Prestigious Eton College has been given the green light to open free selective sixth form colleges in disadvantaged areas.
The college will open three Star Academies, in Dudley, Middlesbrough and Oldham after the Department for Education approved the plans.
Eton Star Dudley, Eton Star Oldham and Eton Star Teesside will aim to recruit 16-year-olds from deprived communities and help them secure places at top universities.
Eton College, where many of the country’s prime ministers studied, will contribute approximately £1 million ($1.276m) a year per college on top of current funding levels – which is about £2,000 per year for each student.
Pupils from the state sixth forms will also have a chance to attend a summer school each year at Eton College as part of the partnership.
The DfE has also approved 15 new free schools – which includes the three Eton Star sixth forms – in parts of the country where education outcomes are weakest, and it said about 12,000 young people will benefit.
A northern version of the Brit School, which has nurtured performers such as Adele and Amy Winehouse, is among the free school applications approved.
Plans have also been approved for two university technical colleges (UTCs), one new all-through school for pupils aged four to 16, a primary school, two secondary schools and a further five 16-19 free schools.
It comes after Dudley, Middlesbrough and Oldham were all listed in the government’s 55 education “cold spots” in England – those identified as having the weakest education outcomes – as part of its levelling up agenda.
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In February last year, the DfE said the 55 “education investment areas”, which were selected to raise school standards, would be prioritised for new specialist sixth forms.
Each Eton Star sixth form college will admit 240 pupils a year, which means each college will have 480 pupils across Year 12 and Year 13 when full.
A representative for Eton College and Star Academies said the aim is that most of the school pupils will have the ability to aspire to top universities and “this will be reflected in the GCSE results they will need for admission”.
The focus will be to admit large numbers of pupils eligible for free school meals, those from disadvantaged postcodes, looked after children, and those who would be the first in their families to attend university.
The colleges will be coeducational, unlike Eton, and the pupils will not wear the traditional Eton uniform of a black tailcoat.
“We want to make more good school places available to families, and these 15 new free schools will bring brand new opportunities to young people from Bradford to Bristol,” Education Secretary Gillian Keegan said.
“Free schools bring high standards, more choice for parents and strong links to industry – and all in the areas where those opportunities are needed most.”
“We believe these new colleges have the potential to be transformative both for the young people who attend and for the wider communities they will serve,” Simon Henderson, headmaster of Eton College, said.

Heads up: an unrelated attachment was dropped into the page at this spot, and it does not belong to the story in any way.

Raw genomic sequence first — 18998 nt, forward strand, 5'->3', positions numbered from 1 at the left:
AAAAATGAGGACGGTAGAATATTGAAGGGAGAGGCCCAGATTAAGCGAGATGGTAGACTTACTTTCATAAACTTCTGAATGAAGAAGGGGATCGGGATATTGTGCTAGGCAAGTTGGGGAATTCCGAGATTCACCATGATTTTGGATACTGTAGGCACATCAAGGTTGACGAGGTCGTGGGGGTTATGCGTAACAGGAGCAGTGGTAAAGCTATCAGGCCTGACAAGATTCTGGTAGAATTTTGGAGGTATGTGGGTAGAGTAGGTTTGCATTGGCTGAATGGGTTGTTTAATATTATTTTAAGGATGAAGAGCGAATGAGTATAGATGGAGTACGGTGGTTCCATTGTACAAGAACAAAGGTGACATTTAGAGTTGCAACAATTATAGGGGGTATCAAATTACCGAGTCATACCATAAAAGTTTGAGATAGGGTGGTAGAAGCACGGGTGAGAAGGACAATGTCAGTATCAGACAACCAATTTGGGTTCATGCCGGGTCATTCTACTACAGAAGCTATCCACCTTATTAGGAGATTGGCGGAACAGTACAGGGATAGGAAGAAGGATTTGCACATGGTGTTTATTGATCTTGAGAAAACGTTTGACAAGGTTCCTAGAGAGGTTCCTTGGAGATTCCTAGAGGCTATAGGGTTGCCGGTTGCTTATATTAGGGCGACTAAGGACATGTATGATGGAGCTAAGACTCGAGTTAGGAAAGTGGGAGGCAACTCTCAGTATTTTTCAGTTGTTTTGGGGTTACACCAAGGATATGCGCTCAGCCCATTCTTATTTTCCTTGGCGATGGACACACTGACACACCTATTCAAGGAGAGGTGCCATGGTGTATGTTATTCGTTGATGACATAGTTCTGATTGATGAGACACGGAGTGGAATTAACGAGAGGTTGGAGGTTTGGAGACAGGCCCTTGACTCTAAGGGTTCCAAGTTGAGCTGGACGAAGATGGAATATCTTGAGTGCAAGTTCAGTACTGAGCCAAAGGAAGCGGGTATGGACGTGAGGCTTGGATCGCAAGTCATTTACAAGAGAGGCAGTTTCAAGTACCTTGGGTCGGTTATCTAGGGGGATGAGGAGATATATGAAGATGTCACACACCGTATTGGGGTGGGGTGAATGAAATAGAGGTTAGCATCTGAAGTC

“Now the hard work really starts as we turn our vision into reality.
“Collaborative partnership will be key to this project’s success and we are very grateful for the support we have had already from the respective councils, from the local communities and from our colleagues in other educational settings.”
“This marks an exciting milestone in our partnership. We are confident that the Eton Star sixth forms will produce extraordinary, transformative outcomes, not only for their students but for the wider communities too,” Sir Hamid Patel, chief executive of Star Academies, said.
“With a growing demand for sixth form places in these areas, we aim to enable more young people to benefit from a high-quality academic education and to broaden the opportunities available to them both during and after their sixth form studies.”
Bill Watkin, chief executive of the Sixth Form Colleges Association (SFCA), said they were “concerned” about the extent to which decisions by the government, about which sixth form free school bids to approve, are based on detailed evidence demonstrating the local need for additional places.
“We are aware that some high-profile examples announced today were trailed in the media before applications had even opened, and long before evidence could be gathered,” he said.
“In some cases, what evidence is available does not point to an established track record of success in sixth form provision.
“The result is that some new, untried and untested free schools are set to open in communities where there is already sufficient, high-quality provision, while areas with much greater need of additional high-quality, sixth form places continue to be neglected. This presents the risk of existing and high-performing sixth form provision being unnecessarily disrupted.”
But Mr Watkin welcomed the establishment of 16-19 schools in areas where “there is an identified need” amid the rising 18-year-old population.
“It is essential that any selective sixth form takes into account the extra challenges faced by all under-resourced pupils when selecting students – not just those on free school meals – otherwise it runs the risk of merely perpetuating educational inequalities,” Lee Elliot Major, professor of social mobility at the University of Exeter, said.